Or: "MT or Bust, and other myths."
I originally posted this on the Maintankadin forums.
I see a lot of posts on these boards to the effect of "How can I get my guild to let me tank?" and "I'm backup tank #700, what should I do?" The responses given almost universally favor the "MT or bust" mentality that pervades a lot of Tankadin thinking, and very rarely seems to take in mind a few key tenets of raiding that I think are very important to the success of a raiding Tankadin. Being both a Paladin tank and my guild's tanking officer, as well as raid leader, I thought I'd give my input on the subject from a "both sides of the coin" approach. So, here's my quick (or probably not) guide to scoring a steady, enjoyable raid spot in a serious 25-man raiding guild.
Joining a New Guild
Whether you're just starting out or moving on from an old guild, the most important thing is to research the guilds you're applying to. If you're looking to join a guild on your server you may know most of the important information already, but there is nearly always more that can be learned. Look up kill shots for the guild if available, see who they had present, and then look them up on the armory. Guilds that allow offspec/hybrid classes such as Enhancement Shaman, Feral Druids, Fury Warriors, and Shadow Priests likely to be a lot more receptive to the idea of a Paladin tank than the typical min/maxing "primary raid role" guilds. Likewise, finding names from kill shots will let you be sure these hybrids are being brought for new content and not just dragged through farmed content as backups.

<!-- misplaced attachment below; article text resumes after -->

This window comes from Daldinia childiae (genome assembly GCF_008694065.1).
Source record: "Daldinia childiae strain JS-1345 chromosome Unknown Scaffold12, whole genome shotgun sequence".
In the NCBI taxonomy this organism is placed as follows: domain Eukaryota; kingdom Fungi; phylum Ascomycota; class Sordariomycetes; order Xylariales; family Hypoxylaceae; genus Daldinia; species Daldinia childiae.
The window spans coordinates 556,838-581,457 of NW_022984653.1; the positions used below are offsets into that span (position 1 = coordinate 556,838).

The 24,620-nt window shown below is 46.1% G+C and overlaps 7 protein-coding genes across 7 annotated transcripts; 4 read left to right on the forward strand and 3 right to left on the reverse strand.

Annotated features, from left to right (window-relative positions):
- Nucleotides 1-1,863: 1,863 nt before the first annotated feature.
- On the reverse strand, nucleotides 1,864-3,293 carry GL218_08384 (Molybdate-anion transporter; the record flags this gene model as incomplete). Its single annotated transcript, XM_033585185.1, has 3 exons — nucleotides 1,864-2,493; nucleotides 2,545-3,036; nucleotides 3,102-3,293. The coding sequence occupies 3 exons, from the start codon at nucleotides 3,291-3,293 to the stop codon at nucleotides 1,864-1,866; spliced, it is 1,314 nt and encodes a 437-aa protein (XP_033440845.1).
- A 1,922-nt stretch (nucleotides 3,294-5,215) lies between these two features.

The recruitment forums can be a good source of potential guilds, but be wary of recruitment posts looking for "Paladins", as more often than not what they really mean is "Paladin Healers." Ideally you'll want to look at postings for "Tanks," although occasionally "Warrior" listings can be worthwhile with a little talking, which brings me to another point: Talk to potential guild masters/raid leaders/tanking officers/whoever else is doing the recruitment ahead of time. Speak directly to the person who will be inviting you if possible. Make it very clear from the start that you want to be invited as a tank, and with the intention of using you as such, and not just as a poorly specced healer picking up what the Warriors leave behind. Being upfront and honest with your new guild will remove a lot of the potential for drama and confusion down the line.